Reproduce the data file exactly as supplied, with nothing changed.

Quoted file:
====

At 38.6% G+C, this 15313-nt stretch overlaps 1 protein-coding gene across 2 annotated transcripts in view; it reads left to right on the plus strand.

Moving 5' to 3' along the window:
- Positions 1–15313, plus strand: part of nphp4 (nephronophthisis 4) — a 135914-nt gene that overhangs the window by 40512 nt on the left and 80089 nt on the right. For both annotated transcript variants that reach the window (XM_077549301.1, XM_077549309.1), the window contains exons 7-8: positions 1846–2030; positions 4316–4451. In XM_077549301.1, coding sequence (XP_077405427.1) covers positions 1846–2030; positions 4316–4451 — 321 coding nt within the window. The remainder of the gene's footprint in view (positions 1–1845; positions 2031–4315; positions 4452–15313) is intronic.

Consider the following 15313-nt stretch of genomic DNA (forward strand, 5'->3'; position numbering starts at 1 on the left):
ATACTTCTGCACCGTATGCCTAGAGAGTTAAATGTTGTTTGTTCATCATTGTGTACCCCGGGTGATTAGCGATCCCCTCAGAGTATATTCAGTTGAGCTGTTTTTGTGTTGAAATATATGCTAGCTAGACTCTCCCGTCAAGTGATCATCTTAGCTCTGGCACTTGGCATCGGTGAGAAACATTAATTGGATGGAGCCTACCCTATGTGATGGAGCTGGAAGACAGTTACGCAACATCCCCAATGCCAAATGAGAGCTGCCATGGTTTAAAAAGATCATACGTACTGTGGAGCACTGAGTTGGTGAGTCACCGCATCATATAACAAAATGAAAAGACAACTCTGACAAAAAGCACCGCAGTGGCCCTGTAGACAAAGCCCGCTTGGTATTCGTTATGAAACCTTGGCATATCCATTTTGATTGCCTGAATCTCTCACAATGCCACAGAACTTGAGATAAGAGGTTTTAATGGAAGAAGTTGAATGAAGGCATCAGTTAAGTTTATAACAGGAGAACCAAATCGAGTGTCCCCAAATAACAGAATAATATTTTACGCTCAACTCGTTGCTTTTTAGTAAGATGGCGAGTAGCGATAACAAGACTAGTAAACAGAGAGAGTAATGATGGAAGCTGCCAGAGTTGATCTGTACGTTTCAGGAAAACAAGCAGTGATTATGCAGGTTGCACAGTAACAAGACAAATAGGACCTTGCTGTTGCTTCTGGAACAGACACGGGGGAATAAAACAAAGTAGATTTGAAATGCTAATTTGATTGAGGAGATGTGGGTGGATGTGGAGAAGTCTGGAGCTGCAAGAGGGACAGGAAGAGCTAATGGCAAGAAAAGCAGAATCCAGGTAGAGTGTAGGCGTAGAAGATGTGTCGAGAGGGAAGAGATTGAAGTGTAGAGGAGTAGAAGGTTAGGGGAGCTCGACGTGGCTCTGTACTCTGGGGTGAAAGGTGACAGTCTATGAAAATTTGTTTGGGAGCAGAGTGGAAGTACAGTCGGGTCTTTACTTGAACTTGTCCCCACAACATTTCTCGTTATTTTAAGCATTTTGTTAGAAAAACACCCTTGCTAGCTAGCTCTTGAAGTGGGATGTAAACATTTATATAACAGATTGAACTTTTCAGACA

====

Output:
At 38.6% G+C, this 15313-nt stretch overlaps 1 protein-coding gene across 2 annotated transcripts in view; it reads left to right on the plus strand.

Moving 5' to 3' along the window:
- Positions 1–15313, plus strand: part of nphp4 (nephronophthisis 4) — a 135914-nt gene that overhangs the window by 40512 nt on the left and 80089 nt on the right. For both annotated transcript variants that reach the window (XM_077549301.1, XM_077549309.1), the window contains exons 7-8: positions 1846–2030; positions 4316–4451. In XM_077549301.1, coding sequence (XP_077405427.1) covers positions 1846–2030; positions 4316–4451 — 321 coding nt within the window. The remainder of the gene's footprint in view (positions 1–1845; positions 2031–4315; positions 4452–15313) is intronic.

Consider the following 15313-nt stretch of genomic DNA (forward strand, 5'->3'; position numbering starts at 1 on the left):
ATACTTCTGCACCGTATGCCTAGAGAGTTAAATGTTGTTTGTTCATCATTGTGTACCCCGGGTGATTAGCGATCCCCTCAGAGTATATTCAGTTGAGCTGTTTTTGTGTTGAAATATATGCTAGCTAGACTCTCCCGTCAAGTGATCATCTTAGCTCTGGCACTTGGCATCGGTGAGAAACATTAATTGGATGGAGCCTACCCTATGTGATGGAGCTGGAAGACAGTTACGCAACATCCCCAATGCCAAATGAGAGCTGCCATGGTTTAAAAAGATCATACGTACTGTGGAGCACTGAGTTGGTGAGTCACCGCATCATATAACAAAATGAAAAGACAACTCTGACAAAAAGCACCGCAGTGGCCCTGTAGACAAAGCCCGCTTGGTATTCGTTATGAAACCTTGGCATATCCATTTTGATTGCCTGAATCTCTCACAATGCCACAGAACTTGAGATAAGAGGTTTTAATGGAAGAAGTTGAATGAAGGCATCAGTTAAGTTTATAACAGGAGAACCAAATCGAGTGTCCCCAAATAACAGAATAATATTTTACGCTCAACTCGTTGCTTTTTAGTAAGATGGCGAGTAGCGATAACAAGACTAGTAAACAGAGAGAGTAATGATGGAAGCTGCCAGAGTTGATCTGTACGTTTCAGGAAAACAAGCAGTGATTATGCAGGTTGCACAGTAACAAGACAAATAGGACCTTGCTGTTGCTTCTGGAACAGACACGGGGGAATAAAACAAAGTAGATTTGAAATGCTAATTTGATTGAGGAGATGTGGGTGGATGTGGAGAAGTCTGGAGCTGCAAGAGGGACAGGAAGAGCTAATGGCAAGAAAAGCAGAATCCAGGTAGAGTGTAGGCGTAGAAGATGTGTCGAGAGGGAAGAGATTGAAGTGTAGAGGAGTAGAAGGTTAGGGGAGCTCGACGTGGCTCTGTACTCTGGGGTGAAAGGTGACAGTCTATGAAAATTTGTTTGGGAGCAGAGTGGAAGTACAGTCGGGTCTTTACTTGAACTTGTCCCCACAACATTTCTCGTTATTTTAAGCATTTTGTTAGAAAAACACCCTTGCTAGCTAGCTCTTGAAGTGGGATGTAAACATTTATATAACAGATTGAACTTTTCAGACA